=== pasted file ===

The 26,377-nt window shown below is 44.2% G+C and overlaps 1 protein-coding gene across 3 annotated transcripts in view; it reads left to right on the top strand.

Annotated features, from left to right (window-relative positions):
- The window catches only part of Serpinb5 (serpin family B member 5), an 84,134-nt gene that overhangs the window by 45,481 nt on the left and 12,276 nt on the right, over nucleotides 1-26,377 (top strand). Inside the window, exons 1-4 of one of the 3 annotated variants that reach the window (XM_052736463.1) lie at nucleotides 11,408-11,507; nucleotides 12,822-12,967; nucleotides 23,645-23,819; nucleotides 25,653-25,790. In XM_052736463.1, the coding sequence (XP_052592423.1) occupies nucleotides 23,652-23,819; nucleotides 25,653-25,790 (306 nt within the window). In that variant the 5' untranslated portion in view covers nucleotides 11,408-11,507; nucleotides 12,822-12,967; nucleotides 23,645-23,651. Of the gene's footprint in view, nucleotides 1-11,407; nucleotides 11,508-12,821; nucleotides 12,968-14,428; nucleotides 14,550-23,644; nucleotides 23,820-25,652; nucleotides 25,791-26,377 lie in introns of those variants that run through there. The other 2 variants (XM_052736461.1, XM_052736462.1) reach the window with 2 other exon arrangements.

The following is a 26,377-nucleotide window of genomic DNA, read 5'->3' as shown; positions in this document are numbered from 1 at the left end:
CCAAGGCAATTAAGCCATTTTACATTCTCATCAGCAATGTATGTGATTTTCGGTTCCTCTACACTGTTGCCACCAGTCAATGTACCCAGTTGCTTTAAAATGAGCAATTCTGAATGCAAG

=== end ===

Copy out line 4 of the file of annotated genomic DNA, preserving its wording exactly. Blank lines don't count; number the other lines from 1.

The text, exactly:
The following is a 26,377-nucleotide window of genomic DNA, read 5'->3' as shown; positions in this document are numbered from 1 at the left end: